Smart economics: the dividend of gender equality
This blog was first published on Pharma Boardroom on 8 March 2019.
The jury is still out there regarding the impact of technological advancements on our overall life styles, but it’s hard to deny the positive impact technology has had on women’s social, political, economic and religious status in societies across the globe. Though we are still a long way from reaching equality, nevertheless campaigns such as #SheDecides #heforshe, and #MeToo would not have gained worldwide traction and brought the silent majority to speak up and demand change, if it was not for the global cyber village that we now live in.
For a vast majority of women across the globe, access to information and thus to their rights is comparatively easier now than before. The changing trends are obvious and not just in high-tech industry or glitzy showbiz but also very much across the political and economic landscape. Equally, a number of socially conservative societies are changing their legislature to facilitate women participation in the mainstream, whether its exercising suffrage, acquiring a driving license or having the right to travel. Even theological discussions are cognizant of the devastating impact of absence of women from high echelons of decision making.
But we need to go further: promoting gender equality in health, as an investment and a pre-requisite for creating more sustainable economies and equitable societies around the globe. It is a valuable and shared social asset.
Promoting gender equality in health, as an investment and a pre-requisite for creating more sustainable economies and equitable societies around the globe.
To quote Michelle Bachelet, ex-president of Chile, now UN high commissioner for human rights, ‘’one of the factors a country’s economy depends upon is human capital. If you don’t provide women with adequate access to healthcare, education and employment, you lose at least half of your potential. So, gender equality and women’s empowerment bring huge economic benefits.”
The UN Women has long been pushing that closing gender gaps are key to achieving the 2030 agenda for sustainable development, including health. Likewise, the World Economic Forum puts health at the heart of reaching the sustainable development goals; healthy, educated women are more likely to have healthier and more educated children, creating a virtuous circle of development.
According to the European Institute for Gender Equality, improving gender equality/empowering women would increase EU GDP per capita by 6.1-9.6% or €1.95 to €3.15 trillion. So, just imagine what the impact would be in a region such as Africa where the gender gap in the sub-Saharan part alone costs $100bn a year.
Despite the available data and empirical evidence, health expenditure especially in the low-and middle-income countries remains the lowest priority, and not surprisingly women and children bear its impact the most. Either due to poor physical infrastructure that impacts access to healthcare or simply due to lack of political will to make health a priority!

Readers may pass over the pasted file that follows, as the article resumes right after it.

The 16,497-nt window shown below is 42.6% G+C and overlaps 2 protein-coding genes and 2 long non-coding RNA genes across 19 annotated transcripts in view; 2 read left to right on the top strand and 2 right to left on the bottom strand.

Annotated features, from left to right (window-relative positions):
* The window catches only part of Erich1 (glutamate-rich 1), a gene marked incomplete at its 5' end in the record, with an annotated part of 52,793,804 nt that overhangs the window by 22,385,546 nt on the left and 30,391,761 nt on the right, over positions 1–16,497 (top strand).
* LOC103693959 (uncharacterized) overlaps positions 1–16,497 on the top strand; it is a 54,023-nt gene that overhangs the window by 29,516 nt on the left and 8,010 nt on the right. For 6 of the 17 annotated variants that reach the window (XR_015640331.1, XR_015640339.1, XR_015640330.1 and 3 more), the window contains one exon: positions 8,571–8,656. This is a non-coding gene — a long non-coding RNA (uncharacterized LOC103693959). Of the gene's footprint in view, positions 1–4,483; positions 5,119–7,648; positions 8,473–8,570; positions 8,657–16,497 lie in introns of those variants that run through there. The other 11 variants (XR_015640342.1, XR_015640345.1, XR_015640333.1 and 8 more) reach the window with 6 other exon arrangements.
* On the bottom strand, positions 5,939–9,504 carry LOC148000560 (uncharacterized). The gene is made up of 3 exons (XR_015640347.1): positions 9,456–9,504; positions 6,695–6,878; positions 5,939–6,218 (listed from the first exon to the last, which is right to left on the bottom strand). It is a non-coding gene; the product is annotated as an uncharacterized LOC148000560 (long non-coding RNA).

Having worked across the globe with diverse sectors ranging from multilateral to private and the development sectors, I find that by far the most sustainable model in terms of scale and direct impact to communities has been from public-private partnership programmes. Investments in community engagement programmes that promote easier, more widespread access to education and healthcare are helping to bridge the often appalling gaps.
The pharmaceutical industry has been helping to close the divide by investing in medical research and also investing in access to improved healthcare and schooling. The MomConnect initiative in partnership with South African health ministry has since 2014, trained 34,887 health workers to improve access and diagnostics support to pregnant women. Another initiative listed under Access Accelerated, for instance, is focusing on improving girls’ STEM (science, technology, engineering and mathematics) education in Liberia high school where students like Theresa Nagbe and Omue Jaaliah feel they are nearer to their dream of becoming medical doctors. Likewise, companies are investing in behaviour change programme to control growing incidents of NCDs .
In poorer societies and regions empowering women to become healthcare professionals is crucial. Millions of jobs in the sector are at risk of going unfilled unless this is undertaken as a priority. Globally, women make up as much as 70% of the healthcare workforce, including as nurses and, increasingly, as doctors. Women contribute $3 trillion to global healthcare.
Yet the evidence is still incontrovertible that globally, over 2.7 billion women are legally restricted from having the same choice of jobs as men, are more likely to be underpaid, at risk of unemployment, over-represented in vulnerable jobs – including those worst affected by climate change or more liable to sickness, without access to health benefits, and more likely to die young. They bear the brunt of poor sanitation and fuel poverty at home where they provide the overwhelming bulk of (unpaid) caring. And all of these disadvantages translate into poor health.
So, empowering women and girls is not just good for their health. It is, as IMF researchers put it, “smart economics” by improving productivity and making institutions more representative and accountable.